2 women sue state for denying them cosmetology licenses due to 'moral character'

John McDevitt
December 12, 2018 - 1:01 pm
Amanda Spillane (left) speaks at Independence Hall during a press conference discussing a lawsuit she and Courtney Haveman filed against the state for denying them cosmetology licenses.

John McDevitt/KYW Newsradio

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PHILADELPHIA (KYW Newsradio) — Two women who were denied cosmetology licenses because they didn't meet Pennsylvania's "good moral character" requirements are suing the state.

The women and their lawyers spoke about the lawsuit at the People's Plaza at Independence Hall Wednesday.

"There is no requirement like this for a barber," said attorney Andrew Ward, "so you need good moral character to tweeze a hair, just not to shave one."

Ward, with the Institute for Justice, represents Courtney Haveman of Yardley and Amanda Spillane from Philadelphia, who both have criminal records stemming from substance abuse. 

"Five-and-a-half years ago, I decided to turn my life around and I've been clean and sober ever since," said Haveman. "I made mistakes in my past and I learned and I've grown from them."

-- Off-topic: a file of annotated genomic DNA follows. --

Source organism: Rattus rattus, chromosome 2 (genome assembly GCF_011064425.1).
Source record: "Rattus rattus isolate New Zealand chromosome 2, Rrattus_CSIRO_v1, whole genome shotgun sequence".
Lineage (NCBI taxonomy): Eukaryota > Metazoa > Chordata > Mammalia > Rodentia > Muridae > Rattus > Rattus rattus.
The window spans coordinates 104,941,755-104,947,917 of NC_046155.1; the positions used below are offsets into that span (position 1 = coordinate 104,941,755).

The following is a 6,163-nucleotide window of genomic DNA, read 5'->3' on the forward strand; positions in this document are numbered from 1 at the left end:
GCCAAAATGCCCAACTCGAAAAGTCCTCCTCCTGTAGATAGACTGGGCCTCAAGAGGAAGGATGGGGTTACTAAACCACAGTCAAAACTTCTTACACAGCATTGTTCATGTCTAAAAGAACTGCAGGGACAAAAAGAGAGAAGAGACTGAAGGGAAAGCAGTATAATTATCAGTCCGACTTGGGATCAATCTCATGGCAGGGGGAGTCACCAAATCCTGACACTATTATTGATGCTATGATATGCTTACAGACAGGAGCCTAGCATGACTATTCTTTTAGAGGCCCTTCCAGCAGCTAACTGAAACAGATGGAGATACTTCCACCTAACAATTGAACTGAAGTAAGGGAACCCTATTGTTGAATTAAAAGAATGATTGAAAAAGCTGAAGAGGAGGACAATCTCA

They both wanted to turned their lives around, and they spent thousands of dollars to attend cosmetology school. 

They lined up jobs, too, but the Pennsylvania State Board of Cosmetology denied to give them licenses because they didn't meet "good moral character" requirements.

Pennsylvania requires good moral character for a number of jobs, ranging from a landscape architect to a poultry technician. People with past criminal records who apply for jobs with this restriction are considered "collateral consequences" for the state.

Approximately one in five Americans are required to hold a license to legally work, according to the Institute for Justice, which excludes many ex-offenders from potential jobs, making it even harder for them to find employment.